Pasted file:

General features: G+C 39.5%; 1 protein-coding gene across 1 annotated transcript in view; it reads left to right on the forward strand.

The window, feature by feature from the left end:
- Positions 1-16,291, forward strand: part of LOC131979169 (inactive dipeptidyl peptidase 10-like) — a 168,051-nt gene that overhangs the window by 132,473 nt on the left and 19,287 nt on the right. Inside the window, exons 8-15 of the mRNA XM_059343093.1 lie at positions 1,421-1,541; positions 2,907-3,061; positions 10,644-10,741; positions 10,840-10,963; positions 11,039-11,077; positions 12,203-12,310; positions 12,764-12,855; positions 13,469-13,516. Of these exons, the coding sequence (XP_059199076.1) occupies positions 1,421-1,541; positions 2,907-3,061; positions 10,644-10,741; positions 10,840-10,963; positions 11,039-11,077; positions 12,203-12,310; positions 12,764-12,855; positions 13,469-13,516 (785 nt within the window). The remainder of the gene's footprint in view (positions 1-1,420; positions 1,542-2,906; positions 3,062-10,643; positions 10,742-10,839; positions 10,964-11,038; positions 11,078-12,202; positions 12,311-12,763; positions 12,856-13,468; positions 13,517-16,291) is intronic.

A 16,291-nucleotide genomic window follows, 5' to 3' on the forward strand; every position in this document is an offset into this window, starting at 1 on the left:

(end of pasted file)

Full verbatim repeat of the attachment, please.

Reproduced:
General features: G+C 39.5%; 1 protein-coding gene across 1 annotated transcript in view; it reads left to right on the forward strand.

The window, feature by feature from the left end:
- Positions 1-16,291, forward strand: part of LOC131979169 (inactive dipeptidyl peptidase 10-like) — a 168,051-nt gene that overhangs the window by 132,473 nt on the left and 19,287 nt on the right. Inside the window, exons 8-15 of the mRNA XM_059343093.1 lie at positions 1,421-1,541; positions 2,907-3,061; positions 10,644-10,741; positions 10,840-10,963; positions 11,039-11,077; positions 12,203-12,310; positions 12,764-12,855; positions 13,469-13,516. Of these exons, the coding sequence (XP_059199076.1) occupies positions 1,421-1,541; positions 2,907-3,061; positions 10,644-10,741; positions 10,840-10,963; positions 11,039-11,077; positions 12,203-12,310; positions 12,764-12,855; positions 13,469-13,516 (785 nt within the window). The remainder of the gene's footprint in view (positions 1-1,420; positions 1,542-2,906; positions 3,062-10,643; positions 10,742-10,839; positions 10,964-11,038; positions 11,078-12,202; positions 12,311-12,763; positions 12,856-13,468; positions 13,517-16,291) is intronic.

A 16,291-nucleotide genomic window follows, 5' to 3' on the forward strand; every position in this document is an offset into this window, starting at 1 on the left: